But what is the balance between search engine optimizing (and targeting the search engines) and preserving your user experience for your actual users who are People, not Machines?
Quick background and an example: The title tag is the text that top text that describes an online document, and perhaps the single most important page element. It is the "title" that you see at the top of your web browser when you are visiting the web page, it is the text that is often shown to you in your bookmarks when you bookmark the page, it is the title shown in search results when you Google something, and it is the descriptive title when someone shares your content (such as via Facebook or Google+).
It is also one of the most important piece of information from a search engine perspective, as it is supposed to give the search engine a good indicator of what content is on that page. (for a quick primer read this SEOMoz article).
When we create the page titles for our projects, we like to follow the following format:
Company name | tagline (on homepage)
Company name | page title (on interior static pages)
Page title | company name (on blog posts)
We like this setup for a number of reasons:
- You've invested in your brand, so your homepage should put that brand first. Adding your tag line after your brand is a good way to get your main key words/phrases into your page title for your homepage.
- Interior static pages typically have short or to-the-point page titles, so keeping this format keeps it tidy.
- Your blog posts will have interesting titles, full of key words and phrases that should allow them to stand by themselves (they'll likely get shared out of the greater context of your site), hence the page titles should lead with those post titles.
SEO is a concern, but obviously not the primary concern
|A sample search result page for "SEO company Montreal"|
Just as an example we ran a search in DuckDuckGo for "SEO company Montreal" and low and behold, almost all of the results were the same! It's not until Result #6 that you see a realistic company brand even mentioned in the titles (Wakonda Marketing followed by BlueHat Marketing), almost all of the other results are essentially nameless businesses with generic keyword-driven domains and keyword-driven titles and keyword-driven meta descriptions.
To us, this is a failure (or an opportunity for companies that want to be perceived as different!).
|Information by Chitika|
Yes, there is a huge drop off in terms of share of traffic from position 1 down through position 10, with that top spot earning ~30% of the clicks. And don't get us wrong, getting to the #1 search result is a great accomplishment and a great achievement to strive for.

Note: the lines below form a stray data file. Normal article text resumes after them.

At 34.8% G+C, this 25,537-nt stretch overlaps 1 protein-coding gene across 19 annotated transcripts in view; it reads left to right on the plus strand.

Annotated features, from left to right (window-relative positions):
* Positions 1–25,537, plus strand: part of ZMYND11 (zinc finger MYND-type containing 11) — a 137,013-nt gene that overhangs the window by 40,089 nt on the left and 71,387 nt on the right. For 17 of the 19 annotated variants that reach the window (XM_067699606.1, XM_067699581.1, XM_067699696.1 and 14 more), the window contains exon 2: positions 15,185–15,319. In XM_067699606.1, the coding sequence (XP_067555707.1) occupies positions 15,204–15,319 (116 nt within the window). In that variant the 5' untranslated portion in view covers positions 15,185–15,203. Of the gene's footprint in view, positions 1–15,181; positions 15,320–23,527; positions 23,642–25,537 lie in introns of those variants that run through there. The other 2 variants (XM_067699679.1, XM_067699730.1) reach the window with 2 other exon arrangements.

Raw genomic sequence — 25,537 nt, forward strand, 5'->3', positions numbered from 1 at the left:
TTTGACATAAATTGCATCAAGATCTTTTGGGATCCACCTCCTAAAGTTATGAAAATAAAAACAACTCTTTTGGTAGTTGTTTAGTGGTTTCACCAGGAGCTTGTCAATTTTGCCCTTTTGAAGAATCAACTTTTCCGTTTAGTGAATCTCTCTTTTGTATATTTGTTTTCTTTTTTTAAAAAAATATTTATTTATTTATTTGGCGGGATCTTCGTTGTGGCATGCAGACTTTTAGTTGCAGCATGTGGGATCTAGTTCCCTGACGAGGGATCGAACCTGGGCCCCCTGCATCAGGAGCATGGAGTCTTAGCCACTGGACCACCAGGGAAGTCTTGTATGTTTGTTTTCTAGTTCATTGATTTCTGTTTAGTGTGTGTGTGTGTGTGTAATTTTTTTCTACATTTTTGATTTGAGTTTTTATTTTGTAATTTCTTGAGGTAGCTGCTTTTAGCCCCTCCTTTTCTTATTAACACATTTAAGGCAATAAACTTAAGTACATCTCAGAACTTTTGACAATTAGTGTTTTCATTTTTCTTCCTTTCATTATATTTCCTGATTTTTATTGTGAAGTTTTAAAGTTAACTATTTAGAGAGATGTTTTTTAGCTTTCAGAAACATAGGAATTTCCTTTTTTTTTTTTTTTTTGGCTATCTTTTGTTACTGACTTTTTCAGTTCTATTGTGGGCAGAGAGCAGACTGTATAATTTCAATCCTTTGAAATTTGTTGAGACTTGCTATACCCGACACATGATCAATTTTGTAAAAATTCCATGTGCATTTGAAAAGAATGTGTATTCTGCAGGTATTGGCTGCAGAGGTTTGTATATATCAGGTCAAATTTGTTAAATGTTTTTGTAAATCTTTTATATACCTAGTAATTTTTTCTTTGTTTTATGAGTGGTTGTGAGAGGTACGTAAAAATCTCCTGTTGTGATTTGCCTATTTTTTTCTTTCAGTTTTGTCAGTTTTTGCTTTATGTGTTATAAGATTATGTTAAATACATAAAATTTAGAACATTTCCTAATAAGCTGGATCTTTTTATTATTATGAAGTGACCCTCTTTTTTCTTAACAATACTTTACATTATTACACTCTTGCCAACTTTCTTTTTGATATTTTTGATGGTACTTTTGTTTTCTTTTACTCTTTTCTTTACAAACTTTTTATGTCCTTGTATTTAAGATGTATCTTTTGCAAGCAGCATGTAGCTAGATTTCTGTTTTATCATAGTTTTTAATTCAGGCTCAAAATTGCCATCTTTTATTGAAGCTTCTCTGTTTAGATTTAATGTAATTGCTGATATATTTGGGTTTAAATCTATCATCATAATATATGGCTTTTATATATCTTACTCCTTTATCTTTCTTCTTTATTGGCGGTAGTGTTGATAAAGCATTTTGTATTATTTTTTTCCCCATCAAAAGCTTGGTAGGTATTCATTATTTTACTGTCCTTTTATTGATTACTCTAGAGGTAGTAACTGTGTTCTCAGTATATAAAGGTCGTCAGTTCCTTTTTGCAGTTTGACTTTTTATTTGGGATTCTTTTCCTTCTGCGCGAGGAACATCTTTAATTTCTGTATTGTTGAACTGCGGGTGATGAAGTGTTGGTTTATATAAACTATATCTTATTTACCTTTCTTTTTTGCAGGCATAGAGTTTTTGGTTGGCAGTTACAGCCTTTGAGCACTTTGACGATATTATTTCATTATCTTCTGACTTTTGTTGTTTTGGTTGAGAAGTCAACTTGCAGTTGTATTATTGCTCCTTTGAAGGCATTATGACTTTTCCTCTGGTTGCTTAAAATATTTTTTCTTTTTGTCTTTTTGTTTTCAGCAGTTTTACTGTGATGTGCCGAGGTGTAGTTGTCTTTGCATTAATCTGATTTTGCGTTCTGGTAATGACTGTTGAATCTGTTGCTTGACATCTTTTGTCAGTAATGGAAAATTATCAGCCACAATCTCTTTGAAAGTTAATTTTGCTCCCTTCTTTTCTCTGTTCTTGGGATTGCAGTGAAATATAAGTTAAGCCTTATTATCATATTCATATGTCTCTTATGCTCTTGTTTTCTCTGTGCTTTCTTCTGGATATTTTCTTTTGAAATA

But there is more to your post's title than just SEO... it also captures attention and gets clicks!
Upworthy has made their post titles an art form, creating editorial titles that capture the attention of social media readers everywhere, generating clicks and page views, and inducing a disproportionate amount of shares. From a search engine optimization perspective, these titles are a failure. They are exceptionally long, missing good keywords and keyword density, and not likely to be good matches for specific, high-value queries.
But how much are you going to worry about SEO when your article is getting thousands of shares and clicks from actual users?
Instead of worrying about the Search Engine, worry about the User
Developing a user-centric content strategy and creating a rich user experience is more important than worry about the search engines because at the end of the day it is the User that is buying your product, hiring your business, or reading and sharing your content, not a search engine. Search engines are also getting smarter, getting better and better at finding quality content and authority-recommended content, because their foremost concern is getting higher quality results in front of the person search. If your focus on the search engine gets in the way of the user having a quality visit, that will result in negative SEO.
Search engines factoring in user behavior
It has been theorized for quite some time that Google tracks user behavior, and over time, users this data to influence the ranking of results for queries. Pogo-stick behavior in searches, the idea that a user will run a search, click a result, then come back to the search to find another result (first click didn't solve their query, they came back for a better result), has been investigated for quite some time as an influencing variable in SERP generation.
More recently it is being theorized that queries and click through rate might influence the SERP more directly than previously thought. We also know that Google often rewrites your title tags to make them more succinct and organized based on the query and relevance.
What can be done to improve
That's what it always come down to: what can be done to improve our numbers. The answer is pretty simple: focus on relevancy and capture.
Remember that your focus is the User, not the Algorithm, and employ and improve a strategy of capturing the users. More successful visits will translate into more relevant search queries with higher click through rates, rewarded with more impressions for ever-more-generic queries to a larger and larger audience.
Want to learn more about improving your site's search engine profile while still providing a rich user experience?